As a corporate IT director who has authored similar policies and have in the past directed my staff to implement technical roadblocks to limit the ability of end users to install rogue access points, I have some experience in these matters.

    Good luck with your endeavor. If your classmates have succeeded in overcoming these measures, then you might want to consult with them.

    Have a nice day.

    John
     
  5. PDE thread starter macrumors 68020

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    Nov 16, 2005
    #5
    My airport router is functioning perfectly, as far as I know. I'm just trying to understand whether my router, as it is configured, would capable of disrupting the network services in any way. And I'm not referring to the security issues that may be a result of inadequate security configuration of the router.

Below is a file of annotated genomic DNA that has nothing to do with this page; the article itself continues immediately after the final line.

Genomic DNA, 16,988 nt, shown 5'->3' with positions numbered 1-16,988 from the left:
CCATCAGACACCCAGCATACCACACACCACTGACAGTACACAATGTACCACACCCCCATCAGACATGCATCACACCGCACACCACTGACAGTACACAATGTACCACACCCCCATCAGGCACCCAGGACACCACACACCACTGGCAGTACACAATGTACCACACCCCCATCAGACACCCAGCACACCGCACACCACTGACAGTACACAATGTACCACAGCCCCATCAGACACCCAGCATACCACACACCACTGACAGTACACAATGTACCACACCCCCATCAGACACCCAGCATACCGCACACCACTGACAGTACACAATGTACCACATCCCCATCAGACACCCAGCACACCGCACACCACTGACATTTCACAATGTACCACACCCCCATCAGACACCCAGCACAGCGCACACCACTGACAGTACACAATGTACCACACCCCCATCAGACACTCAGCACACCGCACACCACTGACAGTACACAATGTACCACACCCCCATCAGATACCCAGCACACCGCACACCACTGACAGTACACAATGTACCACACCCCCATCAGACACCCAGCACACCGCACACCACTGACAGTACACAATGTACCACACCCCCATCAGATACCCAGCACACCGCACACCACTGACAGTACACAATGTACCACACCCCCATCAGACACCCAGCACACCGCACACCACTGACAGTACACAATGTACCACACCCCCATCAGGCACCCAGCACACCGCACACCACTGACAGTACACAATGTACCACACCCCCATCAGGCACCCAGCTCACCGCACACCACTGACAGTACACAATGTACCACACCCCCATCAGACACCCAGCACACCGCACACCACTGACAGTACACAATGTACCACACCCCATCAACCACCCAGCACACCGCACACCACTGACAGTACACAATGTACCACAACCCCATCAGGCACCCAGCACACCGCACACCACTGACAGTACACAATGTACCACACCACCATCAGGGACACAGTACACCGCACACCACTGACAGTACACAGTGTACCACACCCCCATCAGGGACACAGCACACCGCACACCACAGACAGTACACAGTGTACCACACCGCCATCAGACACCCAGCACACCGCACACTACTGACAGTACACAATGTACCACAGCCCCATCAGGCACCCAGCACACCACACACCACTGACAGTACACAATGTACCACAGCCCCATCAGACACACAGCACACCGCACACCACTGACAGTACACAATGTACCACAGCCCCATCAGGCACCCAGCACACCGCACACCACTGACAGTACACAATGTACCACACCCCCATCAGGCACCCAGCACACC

I don't have any classmates because I'm not a student. Besides, as I've written before, the issue is not that I'm having problems connecting with my router, but whether the settings I'm using (especially the share a public IP setting) is capable of disrupting or causing any problems on the network.

    If my router settings is capable of causing problems for the larger network, I will stop using it and just get a private ISP. My personal view is that since so many people are breaking the rules and using wireless devices - and indeed since wireless devices are a major component of today's digital world -- it would be in the university's interest to provide guidance as to how people should configure their devices properly. This is similar to not giving condoms to teenagers because they're not 'supposed to' be having sex -- it's better to accept and help/monitor than to live in denial.


    Anyway...